Most people can agree that using data to improve manufacturing operations makes sense, yet I find it interesting that many still suggest companies should start by moving data to the cloud. This may stem from a prevalent misunderstanding that plants are as consistent as the products they manufacture. While using the cloud to analyse data can add value, I feel this focus causes people to miss the chance to use the data to enable continuous process improvements.
Today, the convergence of information and operations technology has led to new capabilities at the edge that can help accelerate insights by shifting analytics from the data centre to a location on the shop floor closer to the “action.” We call this new capability edge computing.
The vertical integration and shop floor flexibility enabled by this new class of edge computing solutions opens up new operational effectiveness opportunities. For example, a nappy manufacturer improved energy efficiency by analysing the peaks and valleys of energy consumed by cells in the production line. The information helped the manufacturer significantly reduce its energy footprint for the site. Additionally, leveling out consumption let the manufacturer negotiate reduced rates based on lower consumption patterns.
Background on edge computing
Edge computing has been around for several years, but interest has increased over the past year with the rise of internet-of-things (IoT) devices and sensors in manufacturing plants. Edge computing helps manufacturers turn vast datasets generated by machines and sensors into insightful and actionable data. It accomplishes this by using analytics at the source of the data, whether that is temperature sensors, alarms or motor drives. Improved analytics increase the ability to visualize the data and gain new insights, while machine learning and artificial intelligence help manufacturers apply these new insights in the production environment.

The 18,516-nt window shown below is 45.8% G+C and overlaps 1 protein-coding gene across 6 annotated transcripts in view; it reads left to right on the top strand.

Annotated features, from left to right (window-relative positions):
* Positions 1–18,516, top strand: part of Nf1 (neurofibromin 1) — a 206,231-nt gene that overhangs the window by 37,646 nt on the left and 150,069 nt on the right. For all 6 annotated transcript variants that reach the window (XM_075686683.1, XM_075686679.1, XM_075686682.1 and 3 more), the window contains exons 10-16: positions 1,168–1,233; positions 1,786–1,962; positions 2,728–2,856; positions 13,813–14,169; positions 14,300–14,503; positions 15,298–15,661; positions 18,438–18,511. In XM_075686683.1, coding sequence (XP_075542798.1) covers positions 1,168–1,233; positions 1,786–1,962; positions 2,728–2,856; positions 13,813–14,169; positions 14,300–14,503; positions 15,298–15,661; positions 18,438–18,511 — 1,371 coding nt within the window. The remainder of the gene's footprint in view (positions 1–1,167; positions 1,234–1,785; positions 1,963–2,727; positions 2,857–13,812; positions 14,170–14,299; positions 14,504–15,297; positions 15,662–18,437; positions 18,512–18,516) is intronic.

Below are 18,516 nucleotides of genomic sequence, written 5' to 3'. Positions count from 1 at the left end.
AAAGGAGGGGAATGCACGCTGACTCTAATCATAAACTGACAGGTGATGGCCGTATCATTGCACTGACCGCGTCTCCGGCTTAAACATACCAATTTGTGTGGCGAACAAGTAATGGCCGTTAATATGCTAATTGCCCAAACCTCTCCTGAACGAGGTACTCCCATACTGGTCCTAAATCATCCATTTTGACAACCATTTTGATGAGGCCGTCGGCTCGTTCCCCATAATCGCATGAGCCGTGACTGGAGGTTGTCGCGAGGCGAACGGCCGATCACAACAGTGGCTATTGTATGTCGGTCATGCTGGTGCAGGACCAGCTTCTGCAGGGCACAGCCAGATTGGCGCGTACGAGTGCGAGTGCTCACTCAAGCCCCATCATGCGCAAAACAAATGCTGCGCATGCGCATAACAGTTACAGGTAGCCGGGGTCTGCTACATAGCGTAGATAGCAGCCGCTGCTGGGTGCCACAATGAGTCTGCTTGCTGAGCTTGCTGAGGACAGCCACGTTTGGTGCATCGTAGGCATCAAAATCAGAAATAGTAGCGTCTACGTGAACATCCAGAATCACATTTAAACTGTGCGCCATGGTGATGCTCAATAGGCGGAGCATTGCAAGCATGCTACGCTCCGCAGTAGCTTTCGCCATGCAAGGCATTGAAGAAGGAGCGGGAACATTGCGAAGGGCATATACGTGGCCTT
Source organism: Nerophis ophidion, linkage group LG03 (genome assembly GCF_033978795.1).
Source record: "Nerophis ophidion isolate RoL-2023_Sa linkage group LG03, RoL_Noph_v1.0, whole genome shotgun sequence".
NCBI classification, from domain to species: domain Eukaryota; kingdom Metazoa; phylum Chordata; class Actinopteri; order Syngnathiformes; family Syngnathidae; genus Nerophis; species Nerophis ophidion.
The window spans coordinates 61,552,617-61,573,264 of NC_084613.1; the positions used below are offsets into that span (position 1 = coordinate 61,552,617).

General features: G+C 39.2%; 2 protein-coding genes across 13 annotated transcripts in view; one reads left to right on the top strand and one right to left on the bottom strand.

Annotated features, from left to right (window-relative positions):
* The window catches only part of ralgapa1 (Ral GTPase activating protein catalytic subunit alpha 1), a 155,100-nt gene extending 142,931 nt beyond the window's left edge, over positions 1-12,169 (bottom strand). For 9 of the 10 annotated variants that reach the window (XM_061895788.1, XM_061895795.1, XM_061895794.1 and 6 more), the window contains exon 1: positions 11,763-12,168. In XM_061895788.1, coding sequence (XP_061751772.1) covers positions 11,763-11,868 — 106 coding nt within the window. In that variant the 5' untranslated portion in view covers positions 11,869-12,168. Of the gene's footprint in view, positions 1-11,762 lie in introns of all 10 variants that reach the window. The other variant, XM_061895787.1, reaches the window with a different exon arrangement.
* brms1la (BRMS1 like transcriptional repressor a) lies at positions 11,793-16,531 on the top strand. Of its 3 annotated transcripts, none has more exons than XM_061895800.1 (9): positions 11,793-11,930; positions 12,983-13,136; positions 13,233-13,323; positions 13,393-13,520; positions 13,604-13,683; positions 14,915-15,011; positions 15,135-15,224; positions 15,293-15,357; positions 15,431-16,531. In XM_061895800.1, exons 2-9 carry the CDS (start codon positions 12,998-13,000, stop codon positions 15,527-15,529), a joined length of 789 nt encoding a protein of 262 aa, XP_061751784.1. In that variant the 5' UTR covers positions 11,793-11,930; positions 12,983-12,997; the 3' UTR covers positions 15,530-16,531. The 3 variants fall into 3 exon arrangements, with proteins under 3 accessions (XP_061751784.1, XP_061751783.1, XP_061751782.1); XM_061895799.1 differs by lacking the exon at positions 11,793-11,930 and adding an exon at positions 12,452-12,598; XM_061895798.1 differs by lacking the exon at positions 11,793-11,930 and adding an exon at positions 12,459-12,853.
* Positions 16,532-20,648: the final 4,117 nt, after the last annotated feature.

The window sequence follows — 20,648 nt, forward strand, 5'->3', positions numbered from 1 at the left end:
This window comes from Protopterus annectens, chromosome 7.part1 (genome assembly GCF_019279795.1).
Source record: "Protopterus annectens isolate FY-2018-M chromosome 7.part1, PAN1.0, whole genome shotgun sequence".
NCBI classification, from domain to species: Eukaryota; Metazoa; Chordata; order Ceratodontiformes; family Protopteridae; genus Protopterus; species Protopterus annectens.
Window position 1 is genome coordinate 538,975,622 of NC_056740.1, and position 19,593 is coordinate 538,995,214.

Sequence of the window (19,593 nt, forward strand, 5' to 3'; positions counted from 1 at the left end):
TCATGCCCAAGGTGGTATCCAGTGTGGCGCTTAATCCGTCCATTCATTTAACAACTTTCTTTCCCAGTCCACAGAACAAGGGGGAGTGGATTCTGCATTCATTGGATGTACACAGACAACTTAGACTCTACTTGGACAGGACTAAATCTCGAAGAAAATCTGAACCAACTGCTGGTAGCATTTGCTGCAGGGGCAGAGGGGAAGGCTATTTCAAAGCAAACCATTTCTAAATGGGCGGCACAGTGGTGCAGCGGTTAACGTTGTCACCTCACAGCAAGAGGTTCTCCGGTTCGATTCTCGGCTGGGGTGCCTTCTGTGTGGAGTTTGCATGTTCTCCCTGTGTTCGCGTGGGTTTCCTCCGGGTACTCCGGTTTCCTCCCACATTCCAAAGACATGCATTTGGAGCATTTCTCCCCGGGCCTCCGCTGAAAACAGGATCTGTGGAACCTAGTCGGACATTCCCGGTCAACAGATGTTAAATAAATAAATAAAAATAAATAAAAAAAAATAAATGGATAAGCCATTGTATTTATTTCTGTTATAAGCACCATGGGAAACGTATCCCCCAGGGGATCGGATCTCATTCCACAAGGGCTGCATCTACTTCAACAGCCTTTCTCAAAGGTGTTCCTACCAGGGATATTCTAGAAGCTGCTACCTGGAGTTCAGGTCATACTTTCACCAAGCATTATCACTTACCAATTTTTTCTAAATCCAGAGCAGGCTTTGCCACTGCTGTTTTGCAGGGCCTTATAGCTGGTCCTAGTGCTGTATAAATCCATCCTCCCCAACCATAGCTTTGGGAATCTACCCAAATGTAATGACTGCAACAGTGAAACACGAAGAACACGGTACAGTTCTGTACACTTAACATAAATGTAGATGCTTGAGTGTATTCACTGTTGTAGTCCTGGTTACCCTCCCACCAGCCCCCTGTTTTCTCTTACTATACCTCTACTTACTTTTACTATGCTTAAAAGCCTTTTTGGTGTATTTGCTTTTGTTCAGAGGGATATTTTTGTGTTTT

“Edge” refers to the computing infrastructure that resides closest to the sources of data, such as robotic arms and automated heavy-lifting machinery. These are considered to be at the edge because they tend to exist farthest from the heart of the computing infrastructure, which today often resides in the cloud. In many of these situations, only summarised data gets sent to the cloud. In addition, in environments where connectivity remains intermittent, data gets collected and saved locally, ensuring that all the data gets captured.
The impact of edge computing
Edge computing offers some powerful results. In an oft-cited example, a self-driving car going 55 miles per hour on a crowded road can analyse data and turn it into a machine learning command right on the vehicle, which then tells the car to avoid a pedestrian, preventing a bad accident or even a fatality.
And while the autonomous car example gets discussed in the consumer press, it misses the point of what’s really important in commercial, industrial settings. Even if a manufacturing company has multiple plants around the country or world, each plant has its own parameters and dimensions and set of machinery, so it’s difficult to maintain a centralised data analysis capability in the cloud or at a corporate data center that can analyse the data and respond in a timely manner.
Front-line managers at plants don’t have time to wait several days for a centralised capability to analyse the data and send a machine learning automation function back. With the automation tools available today, plant managers can use data at the edge to create a machine learning function they can deploy in a matter of hours. By taking advantage of these capabilities, plant managers can identify an issue on the shop floor and take corrective action well before a machine breaks down and stops production.
For industrial plant managers, edge computing offers a unique opportunity to use analytics to run predictive maintenance, potentially avoiding a costly plant shutdown long before a part or a sensor breaks down.
In many ways, the industry has gotten ahead of itself. We are several years away from the kind of edge computing in autonomous cars where edge devices make snap life and death decisions on a mass level. But edge devices for IoT environments in plants are available today, and with the right training and expertise, manufacturers can realise the promise of predictive maintenance, reducing plant accidents and increasing uptime.